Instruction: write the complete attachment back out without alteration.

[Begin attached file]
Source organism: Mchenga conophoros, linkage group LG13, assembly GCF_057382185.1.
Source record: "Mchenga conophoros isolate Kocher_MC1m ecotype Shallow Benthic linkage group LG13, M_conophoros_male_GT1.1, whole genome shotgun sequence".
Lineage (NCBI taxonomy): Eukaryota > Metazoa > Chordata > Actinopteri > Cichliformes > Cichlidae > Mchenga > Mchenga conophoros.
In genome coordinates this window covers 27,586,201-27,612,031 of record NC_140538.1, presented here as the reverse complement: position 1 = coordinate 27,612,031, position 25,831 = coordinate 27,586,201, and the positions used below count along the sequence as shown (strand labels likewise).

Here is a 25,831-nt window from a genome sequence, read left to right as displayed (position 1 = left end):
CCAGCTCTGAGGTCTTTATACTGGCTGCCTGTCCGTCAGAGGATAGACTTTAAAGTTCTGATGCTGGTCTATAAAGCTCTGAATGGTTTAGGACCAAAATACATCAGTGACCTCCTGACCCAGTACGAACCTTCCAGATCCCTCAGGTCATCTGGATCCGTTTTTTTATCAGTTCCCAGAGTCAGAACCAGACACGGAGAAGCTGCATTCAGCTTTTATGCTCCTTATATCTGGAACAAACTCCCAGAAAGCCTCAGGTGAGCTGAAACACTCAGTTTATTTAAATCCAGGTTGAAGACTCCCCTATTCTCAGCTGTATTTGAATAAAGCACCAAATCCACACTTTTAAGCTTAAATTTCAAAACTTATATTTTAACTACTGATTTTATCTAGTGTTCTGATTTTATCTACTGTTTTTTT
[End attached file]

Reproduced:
Source organism: Mchenga conophoros, linkage group LG13, assembly GCF_057382185.1.
Source record: "Mchenga conophoros isolate Kocher_MC1m ecotype Shallow Benthic linkage group LG13, M_conophoros_male_GT1.1, whole genome shotgun sequence".
Lineage (NCBI taxonomy): Eukaryota > Metazoa > Chordata > Actinopteri > Cichliformes > Cichlidae > Mchenga > Mchenga conophoros.
In genome coordinates this window covers 27,586,201-27,612,031 of record NC_140538.1, presented here as the reverse complement: position 1 = coordinate 27,612,031, position 25,831 = coordinate 27,586,201, and the positions used below count along the sequence as shown (strand labels likewise).

Here is a 25,831-nt window from a genome sequence, read left to right as displayed (position 1 = left end):
CCAGCTCTGAGGTCTTTATACTGGCTGCCTGTCCGTCAGAGGATAGACTTTAAAGTTCTGATGCTGGTCTATAAAGCTCTGAATGGTTTAGGACCAAAATACATCAGTGACCTCCTGACCCAGTACGAACCTTCCAGATCCCTCAGGTCATCTGGATCCGTTTTTTTATCAGTTCCCAGAGTCAGAACCAGACACGGAGAAGCTGCATTCAGCTTTTATGCTCCTTATATCTGGAACAAACTCCCAGAAAGCCTCAGGTGAGCTGAAACACTCAGTTTATTTAAATCCAGGTTGAAGACTCCCCTATTCTCAGCTGTATTTGAATAAAGCACCAAATCCACACTTTTAAGCTTAAATTTCAAAACTTATATTTTAACTACTGATTTTATCTAGTGTTCTGATTTTATCTACTGTTTTTTT